Classification is done by grain type that the fermentation process has been done with rather than age or flavour. These aspects can vary so greatly so type is the easiest identifier as a shopper.
Besides the four colour groups above, you then can have miso created from:
-Mugi-soy beans and barley
-tsubu-whole wheat/barley
-hatcho-soy bean
-kome-soy bens and white rice
-soba-soy beans and buckwheat
-genmai-soy beans and brown rice
-natto-soy beans and ginger
-gokoku-soy bean with a five grain mix
-hadakamugi-soy beans and rye
-nanban-soy beans and chilli-this is used more as a dipping sauce 

Production of miso is revered and a miso producer has much the same profile in Japan as a wine maker or cheese maker on France. A highly skilled profession, most miso houses are run by the same families for many, many generations passing on their traditions to make the best miso they can for  the region.

As a living product, the koji provides natural flora in the gut much the same as yoghurt does. The Japanese prize miso for its natural goodness and it is very much considered a cornerstone of Japanese cuisine. Miso with rice for breakfast is very traditional.
Miso appears in soup as it is or with a number of accompaniments such as udon noodles, ramen noodles, big slow cooked hot pots called nabe and other slow cooked vegetable and meat dishes.  It is used to give flavour to grilled foods, marinades and sauces and is used to make a specific variety of pickle called misozuke.

As a natural living product, miso has a great deal of health benefits attached to it and this is important if you are looking at miso as an addition to your diet for those health purposes. The living culture can be killed off during production so look for unpasteurised formats of miso when you are buying i,t if you wish to be enjoying the flavour and health benefits. You will find those in the chilled section of a health food store or quality Japanese food store. Keep them well chilled to keep the bacteria alive and it is important that so as to not kill the bacteria that you do not over heat the miso at any stage. To make soup, bring the paste and water up to heat slowly and do not bring to a boil.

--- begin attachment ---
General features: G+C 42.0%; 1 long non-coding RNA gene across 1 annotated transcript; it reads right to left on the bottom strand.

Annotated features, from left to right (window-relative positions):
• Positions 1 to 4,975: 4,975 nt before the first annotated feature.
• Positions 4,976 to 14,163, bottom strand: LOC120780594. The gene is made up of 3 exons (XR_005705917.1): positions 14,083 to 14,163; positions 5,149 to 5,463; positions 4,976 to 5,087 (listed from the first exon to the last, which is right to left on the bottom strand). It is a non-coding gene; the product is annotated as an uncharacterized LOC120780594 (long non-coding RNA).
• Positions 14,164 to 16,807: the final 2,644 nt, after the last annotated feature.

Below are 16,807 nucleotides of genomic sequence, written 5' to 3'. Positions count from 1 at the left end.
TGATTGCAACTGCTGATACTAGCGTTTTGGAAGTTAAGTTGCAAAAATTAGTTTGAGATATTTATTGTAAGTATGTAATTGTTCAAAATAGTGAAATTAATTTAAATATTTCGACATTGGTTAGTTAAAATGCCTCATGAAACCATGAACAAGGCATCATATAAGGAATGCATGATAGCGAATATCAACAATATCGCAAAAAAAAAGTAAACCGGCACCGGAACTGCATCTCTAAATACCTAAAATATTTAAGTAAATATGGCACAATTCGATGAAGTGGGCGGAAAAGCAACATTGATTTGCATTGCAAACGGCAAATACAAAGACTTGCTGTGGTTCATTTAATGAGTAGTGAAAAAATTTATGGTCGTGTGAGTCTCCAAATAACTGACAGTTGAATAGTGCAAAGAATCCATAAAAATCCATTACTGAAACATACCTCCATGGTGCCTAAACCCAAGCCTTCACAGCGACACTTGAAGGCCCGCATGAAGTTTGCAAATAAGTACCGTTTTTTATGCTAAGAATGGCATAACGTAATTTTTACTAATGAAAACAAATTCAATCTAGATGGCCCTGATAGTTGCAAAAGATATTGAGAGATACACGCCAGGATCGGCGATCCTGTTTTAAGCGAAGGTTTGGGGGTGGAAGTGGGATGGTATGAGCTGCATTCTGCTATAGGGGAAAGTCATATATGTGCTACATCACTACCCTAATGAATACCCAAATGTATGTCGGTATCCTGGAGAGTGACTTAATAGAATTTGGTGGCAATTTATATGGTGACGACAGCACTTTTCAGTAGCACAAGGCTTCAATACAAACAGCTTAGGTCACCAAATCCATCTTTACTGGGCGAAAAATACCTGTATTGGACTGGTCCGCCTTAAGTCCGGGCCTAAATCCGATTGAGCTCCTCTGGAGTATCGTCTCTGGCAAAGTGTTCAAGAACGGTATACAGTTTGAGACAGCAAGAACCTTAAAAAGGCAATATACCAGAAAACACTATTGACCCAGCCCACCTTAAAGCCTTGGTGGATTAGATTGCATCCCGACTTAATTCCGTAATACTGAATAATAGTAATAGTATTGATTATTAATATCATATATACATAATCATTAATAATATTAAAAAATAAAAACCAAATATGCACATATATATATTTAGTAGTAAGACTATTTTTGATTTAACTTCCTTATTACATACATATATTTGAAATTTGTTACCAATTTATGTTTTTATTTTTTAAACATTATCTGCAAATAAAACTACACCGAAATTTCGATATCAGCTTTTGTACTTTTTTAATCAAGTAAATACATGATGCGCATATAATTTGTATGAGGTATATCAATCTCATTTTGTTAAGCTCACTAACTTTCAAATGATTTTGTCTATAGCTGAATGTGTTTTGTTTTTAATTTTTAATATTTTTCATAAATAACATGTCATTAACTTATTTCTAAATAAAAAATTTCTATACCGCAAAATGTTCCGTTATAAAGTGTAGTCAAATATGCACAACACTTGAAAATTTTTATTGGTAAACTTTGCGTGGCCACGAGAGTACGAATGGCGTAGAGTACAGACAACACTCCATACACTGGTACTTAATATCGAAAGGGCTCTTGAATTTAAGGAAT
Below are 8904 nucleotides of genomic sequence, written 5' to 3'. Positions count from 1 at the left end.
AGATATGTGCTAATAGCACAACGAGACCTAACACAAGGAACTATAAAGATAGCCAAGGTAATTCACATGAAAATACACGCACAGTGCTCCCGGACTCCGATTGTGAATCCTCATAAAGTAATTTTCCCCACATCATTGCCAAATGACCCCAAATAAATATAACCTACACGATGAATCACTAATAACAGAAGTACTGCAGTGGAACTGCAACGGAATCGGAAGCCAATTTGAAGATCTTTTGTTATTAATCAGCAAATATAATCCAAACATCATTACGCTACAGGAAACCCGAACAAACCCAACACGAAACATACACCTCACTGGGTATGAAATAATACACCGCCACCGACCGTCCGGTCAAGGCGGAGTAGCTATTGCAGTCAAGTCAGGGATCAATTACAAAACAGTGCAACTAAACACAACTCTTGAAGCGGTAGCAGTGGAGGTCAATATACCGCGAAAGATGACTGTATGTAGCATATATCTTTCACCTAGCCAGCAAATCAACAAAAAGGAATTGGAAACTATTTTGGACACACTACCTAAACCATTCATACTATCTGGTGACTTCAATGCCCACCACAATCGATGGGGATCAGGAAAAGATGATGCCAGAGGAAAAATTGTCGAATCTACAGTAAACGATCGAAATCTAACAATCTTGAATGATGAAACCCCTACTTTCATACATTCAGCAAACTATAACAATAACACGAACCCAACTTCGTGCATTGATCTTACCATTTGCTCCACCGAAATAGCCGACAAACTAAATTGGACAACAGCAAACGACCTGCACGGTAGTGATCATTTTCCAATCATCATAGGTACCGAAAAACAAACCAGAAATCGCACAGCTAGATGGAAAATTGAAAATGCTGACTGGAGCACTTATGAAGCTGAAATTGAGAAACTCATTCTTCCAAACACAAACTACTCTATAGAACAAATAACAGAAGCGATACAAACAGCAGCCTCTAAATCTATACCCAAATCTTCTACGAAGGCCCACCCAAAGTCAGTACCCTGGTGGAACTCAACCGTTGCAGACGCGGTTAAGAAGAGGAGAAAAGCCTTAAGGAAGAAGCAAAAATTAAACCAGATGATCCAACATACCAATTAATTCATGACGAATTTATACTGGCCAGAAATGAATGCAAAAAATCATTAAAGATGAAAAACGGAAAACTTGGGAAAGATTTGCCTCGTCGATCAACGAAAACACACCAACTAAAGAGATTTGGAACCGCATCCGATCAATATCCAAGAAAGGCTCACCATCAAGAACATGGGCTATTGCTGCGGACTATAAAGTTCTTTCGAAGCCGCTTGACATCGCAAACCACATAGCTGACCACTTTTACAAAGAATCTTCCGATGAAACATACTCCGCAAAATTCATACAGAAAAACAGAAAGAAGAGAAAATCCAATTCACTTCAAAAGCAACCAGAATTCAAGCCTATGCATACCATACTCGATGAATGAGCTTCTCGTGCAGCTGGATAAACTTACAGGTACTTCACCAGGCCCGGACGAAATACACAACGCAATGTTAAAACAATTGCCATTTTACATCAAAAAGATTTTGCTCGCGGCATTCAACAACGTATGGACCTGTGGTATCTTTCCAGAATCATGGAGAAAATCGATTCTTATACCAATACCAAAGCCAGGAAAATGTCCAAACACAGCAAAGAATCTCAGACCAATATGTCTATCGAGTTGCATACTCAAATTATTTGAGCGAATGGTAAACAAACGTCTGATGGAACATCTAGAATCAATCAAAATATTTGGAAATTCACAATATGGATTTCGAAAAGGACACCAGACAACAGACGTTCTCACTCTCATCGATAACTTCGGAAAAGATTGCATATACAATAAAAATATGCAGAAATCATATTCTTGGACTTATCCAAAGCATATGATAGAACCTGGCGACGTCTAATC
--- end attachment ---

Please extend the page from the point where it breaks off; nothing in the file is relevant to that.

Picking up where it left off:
If you are looking to use miso as a flavour enhancer and still get the full health benefits look at some ways that you can introduce flavour through dipping sauces rather than cooking it.
I admit I use miso more for flavour than anything other reason but do enjoy the idea of added benefits and it appears on my table as a marinade with Japanese soy and a few other ingredients for chicken, beef and pork. It is fantastic used as a basting sauce for grilled meats and vegetables and also for tofu.
I use shiro and aka at home most regularly but do enjoy hatcho during the winter months for that bigger flavour when added to stews and slow cooked dishes. I like to mix different miso together to achieve different flavours.

Much has been written about the role it has played with cancer patients and those under going radiation therapy. It is suggested that miso can even delay the onset of cancers. Japanese woman who eat miso are found to have lower rates of breast cancers than non eaters in the same country. Those with lung disorders are said to be added with the daily consumption of miso to clear the passages. Miso is high in copper and manganese both of which are vital in creating antioxidants in the body and help with flexibility of blood vessels, bones and joints.
You can see why I enjoy a bowl every morning.